chief justice of the state of New York, and minister plenipotentiary from the
said United States at the court of Madrid; to be plenipotentiaries for the
concluding and signing the present definitive treaty; who after having
reciprocally communicated their respective full powers have agreed upon and
confirmed the following articles.

Article 1

His Brittanic Majesty acknowledges the said United States, viz., New
Hampshire, Massachusetts Bay, Rhode Island and Providence Plantations,
Connecticut, New York, New Jersey, Pennsylvania, Maryland, Virginia, North
Carolina, South Carolina and Georgia, to be free sovereign and independent
states, that he treats with them as such, and for himself, his heirs, and
successors, relinquishes all claims to the government, propriety, and
territorial rights of the same and every part thereof.

Article 2

And that all disputes which might arise in future on the subject of the
boundaries of the said United States may be prevented, it is hereby agreed and
declared, that the following are and shall be their boundaries, viz.; from the
northwest angle of Nova Scotia, viz., that angle which is formed by a line
drawn due north from the source of St. Croix River to the highlands; along the
said highlands which divide those rivers that empty themselves into the river
St. Lawrence, from those which fall into the Atlantic Ocean, to the
northwesternmost head of Connecticut River; thence down along the middle of
that river to the forty-fifth degree of north latitude; from thence by a line
due west on said latitude until it strikes the river Iroquois or Cataraquy;
thence along the middle of said river into Lake Ontario; through the middle of
said lake until it strikes the communication by water between that lake and
Lake Erie; thence along the middle of said communication into Lake Erie,
through the middle of said lake until it arrives at the water communication
between that lake and Lake Huron; thence along the middle of said water
communication into Lake Huron, thence through the middle of said lake to the
water communication between that lake and Lake Superior; thence through Lake
Superior northward of the Isles Royal and Phelipeaux to the Long Lake; thence
through the middle of said Long Lake and the water communication between it and
the Lake of the Woods, to the said Lake of the Woods; thence through the said
lake to the most northwesternmost point thereof, and from thence on a due west
course to the river Mississippi; thence by a line to be drawn along the middle
of the said river Mississippi until it shall intersect the northernmost part of
the thirty-first degree of north latitude, South, by a line to be drawn due
east from the determination of the line last mentioned in the latitude of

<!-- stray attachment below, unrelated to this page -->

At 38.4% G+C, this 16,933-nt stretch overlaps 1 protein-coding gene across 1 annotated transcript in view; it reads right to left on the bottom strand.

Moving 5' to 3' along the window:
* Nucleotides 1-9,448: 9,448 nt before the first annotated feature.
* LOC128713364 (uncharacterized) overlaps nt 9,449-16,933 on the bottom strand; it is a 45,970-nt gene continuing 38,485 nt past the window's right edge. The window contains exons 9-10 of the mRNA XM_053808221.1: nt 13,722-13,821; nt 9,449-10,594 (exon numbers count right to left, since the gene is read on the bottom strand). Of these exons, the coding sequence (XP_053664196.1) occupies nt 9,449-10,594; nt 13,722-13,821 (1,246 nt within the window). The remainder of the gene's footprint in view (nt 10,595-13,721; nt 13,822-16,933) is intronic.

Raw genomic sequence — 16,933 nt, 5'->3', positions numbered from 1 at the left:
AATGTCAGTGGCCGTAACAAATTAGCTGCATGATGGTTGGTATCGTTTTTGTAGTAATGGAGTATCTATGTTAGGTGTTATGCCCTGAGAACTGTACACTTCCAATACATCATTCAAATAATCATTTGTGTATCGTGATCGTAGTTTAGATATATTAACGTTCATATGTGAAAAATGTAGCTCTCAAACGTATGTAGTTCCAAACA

thirty-one degrees of the equator, to the middle of the river Apalachicola or
Catahouche; thence along the middle thereof to its junction with the Flint
River, thence straight to the head of Saint Mary’s River; and thence down along
the middle of Saint Mary’s River to the Atlantic Ocean; east, by a line to be
drawn along the middle of the river Saint Croix, from its mouth in the Bay of
Fundy to its source, and from its source directly north to the aforesaid
highlands which divide the rivers that fall into the Atlantic Ocean from those
which fall into the river Saint Lawrence; comprehending all islands within
twenty leagues of any part of the shores of the United States, and lying
between lines to be drawn due east from the points where the aforesaid
boundaries between Nova Scotia on the one part and East Florida on the other
shall, respectively, touch the Bay of Fundy and the Atlantic Ocean, excepting
such islands as now are or heretofore have been within the limits of the said
province of Nova Scotia.

Article 3

It is agreed that the people of the United States shall continue to enjoy
unmolested the right to take fish of every kind on the Grand Bank and on all
the other banks of Newfoundland, also in the Gulf of Saint Lawrence and at all
other places in the sea, where the inhabitants of both countries used at any
time heretofore to fish. And also that the inhabitants of the United States
shall have liberty to take fish of every kind on such part of the coast of
Newfoundland as British fishermen shall use, (but not to dry or cure the same
on that island) and also on the coasts, bays and creeks of all other of his
Brittanic Majesty’s dominions in America; and that the American fishermen shall
have liberty to dry and cure fish in any of the unsettled bays, harbors, and
creeks of Nova Scotia, Magdalen Islands, and Labrador, so long as the same
shall remain unsettled, but so soon as the same or either of them shall be
settled, it shall not be lawful for the said fishermen to dry or cure fish at
such settlement without a previous agreement for that purpose with the